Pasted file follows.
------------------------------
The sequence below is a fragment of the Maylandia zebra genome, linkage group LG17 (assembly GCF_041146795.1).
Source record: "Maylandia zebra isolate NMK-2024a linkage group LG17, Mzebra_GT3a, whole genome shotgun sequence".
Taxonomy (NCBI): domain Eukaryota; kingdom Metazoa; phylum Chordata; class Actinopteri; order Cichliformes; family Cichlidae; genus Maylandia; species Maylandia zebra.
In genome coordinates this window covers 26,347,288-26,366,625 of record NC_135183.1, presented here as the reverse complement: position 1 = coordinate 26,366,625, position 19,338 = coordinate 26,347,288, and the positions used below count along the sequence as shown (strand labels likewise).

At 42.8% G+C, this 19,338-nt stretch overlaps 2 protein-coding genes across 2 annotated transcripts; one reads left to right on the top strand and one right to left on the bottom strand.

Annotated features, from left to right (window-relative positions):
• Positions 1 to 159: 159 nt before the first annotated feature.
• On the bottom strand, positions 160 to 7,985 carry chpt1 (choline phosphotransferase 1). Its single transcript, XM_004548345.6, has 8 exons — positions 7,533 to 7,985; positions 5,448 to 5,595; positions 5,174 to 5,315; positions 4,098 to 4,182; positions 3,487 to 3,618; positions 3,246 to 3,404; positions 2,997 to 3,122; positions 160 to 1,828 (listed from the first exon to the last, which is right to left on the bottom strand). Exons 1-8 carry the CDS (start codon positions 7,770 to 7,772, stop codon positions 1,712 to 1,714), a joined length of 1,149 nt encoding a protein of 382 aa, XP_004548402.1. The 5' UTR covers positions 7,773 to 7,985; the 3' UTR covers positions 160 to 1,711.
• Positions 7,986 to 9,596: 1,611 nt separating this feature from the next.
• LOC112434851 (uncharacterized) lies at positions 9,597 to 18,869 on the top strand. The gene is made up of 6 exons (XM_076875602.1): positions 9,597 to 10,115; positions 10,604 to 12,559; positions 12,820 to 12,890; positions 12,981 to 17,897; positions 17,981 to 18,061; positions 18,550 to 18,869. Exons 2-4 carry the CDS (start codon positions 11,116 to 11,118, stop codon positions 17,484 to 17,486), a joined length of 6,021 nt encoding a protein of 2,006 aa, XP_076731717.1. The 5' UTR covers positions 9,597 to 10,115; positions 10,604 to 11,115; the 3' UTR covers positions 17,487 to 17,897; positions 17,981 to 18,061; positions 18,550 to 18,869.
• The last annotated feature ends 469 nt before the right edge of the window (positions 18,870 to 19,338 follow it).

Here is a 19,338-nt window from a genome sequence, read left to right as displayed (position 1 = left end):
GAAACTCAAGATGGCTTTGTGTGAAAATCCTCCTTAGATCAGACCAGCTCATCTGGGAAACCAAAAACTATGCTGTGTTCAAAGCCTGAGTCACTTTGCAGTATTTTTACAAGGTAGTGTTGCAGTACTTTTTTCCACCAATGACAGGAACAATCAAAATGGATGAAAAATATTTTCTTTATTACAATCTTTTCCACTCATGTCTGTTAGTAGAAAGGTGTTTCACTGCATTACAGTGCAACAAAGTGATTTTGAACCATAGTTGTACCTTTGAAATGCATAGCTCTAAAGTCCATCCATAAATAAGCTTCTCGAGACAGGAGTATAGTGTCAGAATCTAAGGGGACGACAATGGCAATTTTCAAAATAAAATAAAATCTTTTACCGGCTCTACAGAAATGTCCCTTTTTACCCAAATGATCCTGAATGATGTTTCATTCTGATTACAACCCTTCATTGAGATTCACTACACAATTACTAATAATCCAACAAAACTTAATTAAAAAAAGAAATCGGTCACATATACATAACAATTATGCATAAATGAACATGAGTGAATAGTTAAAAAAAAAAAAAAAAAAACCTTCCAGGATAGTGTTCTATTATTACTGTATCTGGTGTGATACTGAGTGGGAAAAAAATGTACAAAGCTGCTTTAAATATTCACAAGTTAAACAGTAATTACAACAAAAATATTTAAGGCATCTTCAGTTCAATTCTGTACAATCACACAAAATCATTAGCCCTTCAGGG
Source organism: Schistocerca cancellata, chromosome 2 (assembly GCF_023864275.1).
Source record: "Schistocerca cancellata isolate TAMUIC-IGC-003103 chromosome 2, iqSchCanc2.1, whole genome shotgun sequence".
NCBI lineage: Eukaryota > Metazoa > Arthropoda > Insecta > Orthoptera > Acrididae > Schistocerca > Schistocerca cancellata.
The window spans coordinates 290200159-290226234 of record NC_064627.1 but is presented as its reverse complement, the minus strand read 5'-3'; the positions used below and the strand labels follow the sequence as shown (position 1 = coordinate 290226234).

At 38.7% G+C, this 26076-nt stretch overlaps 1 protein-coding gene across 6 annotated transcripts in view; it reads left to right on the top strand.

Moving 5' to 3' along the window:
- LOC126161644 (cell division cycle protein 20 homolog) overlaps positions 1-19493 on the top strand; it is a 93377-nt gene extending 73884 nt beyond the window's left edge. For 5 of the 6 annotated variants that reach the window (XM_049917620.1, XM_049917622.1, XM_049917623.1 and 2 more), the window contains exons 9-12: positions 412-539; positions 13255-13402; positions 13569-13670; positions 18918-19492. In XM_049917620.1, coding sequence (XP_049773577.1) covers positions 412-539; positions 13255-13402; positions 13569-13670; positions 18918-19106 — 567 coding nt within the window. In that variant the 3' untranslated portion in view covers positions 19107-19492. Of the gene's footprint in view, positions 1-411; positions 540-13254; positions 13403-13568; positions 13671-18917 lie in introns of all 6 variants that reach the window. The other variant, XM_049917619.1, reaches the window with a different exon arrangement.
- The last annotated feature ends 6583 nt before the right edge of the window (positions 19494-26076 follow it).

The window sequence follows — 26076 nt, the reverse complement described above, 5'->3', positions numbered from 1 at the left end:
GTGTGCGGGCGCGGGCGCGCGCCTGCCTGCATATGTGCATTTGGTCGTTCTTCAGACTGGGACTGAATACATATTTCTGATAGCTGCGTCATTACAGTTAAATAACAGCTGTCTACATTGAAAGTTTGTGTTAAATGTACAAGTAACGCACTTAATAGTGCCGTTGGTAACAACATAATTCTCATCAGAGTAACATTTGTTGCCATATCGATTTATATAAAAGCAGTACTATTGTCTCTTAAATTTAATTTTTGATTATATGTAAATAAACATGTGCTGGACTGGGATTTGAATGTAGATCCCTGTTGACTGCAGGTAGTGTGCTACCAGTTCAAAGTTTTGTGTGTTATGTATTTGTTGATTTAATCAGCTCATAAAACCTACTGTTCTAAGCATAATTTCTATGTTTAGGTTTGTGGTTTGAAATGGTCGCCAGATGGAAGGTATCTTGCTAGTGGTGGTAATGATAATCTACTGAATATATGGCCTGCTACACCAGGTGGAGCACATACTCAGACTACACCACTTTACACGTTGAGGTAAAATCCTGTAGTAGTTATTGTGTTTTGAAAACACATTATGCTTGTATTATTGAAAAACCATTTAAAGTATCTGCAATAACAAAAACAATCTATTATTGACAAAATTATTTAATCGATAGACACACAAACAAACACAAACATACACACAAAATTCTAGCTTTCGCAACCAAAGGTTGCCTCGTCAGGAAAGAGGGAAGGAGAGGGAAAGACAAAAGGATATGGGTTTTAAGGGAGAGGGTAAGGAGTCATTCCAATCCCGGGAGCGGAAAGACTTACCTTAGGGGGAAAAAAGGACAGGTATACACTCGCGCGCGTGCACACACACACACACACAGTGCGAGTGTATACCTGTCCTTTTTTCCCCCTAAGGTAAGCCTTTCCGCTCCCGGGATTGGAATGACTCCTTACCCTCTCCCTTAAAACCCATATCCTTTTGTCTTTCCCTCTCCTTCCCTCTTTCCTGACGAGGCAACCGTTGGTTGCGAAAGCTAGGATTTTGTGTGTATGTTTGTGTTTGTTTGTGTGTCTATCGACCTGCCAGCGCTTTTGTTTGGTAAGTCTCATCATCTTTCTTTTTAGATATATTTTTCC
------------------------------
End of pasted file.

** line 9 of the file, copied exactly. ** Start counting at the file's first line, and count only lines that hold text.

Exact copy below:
• Positions 7,986 to 9,596: 1,611 nt separating this feature from the next.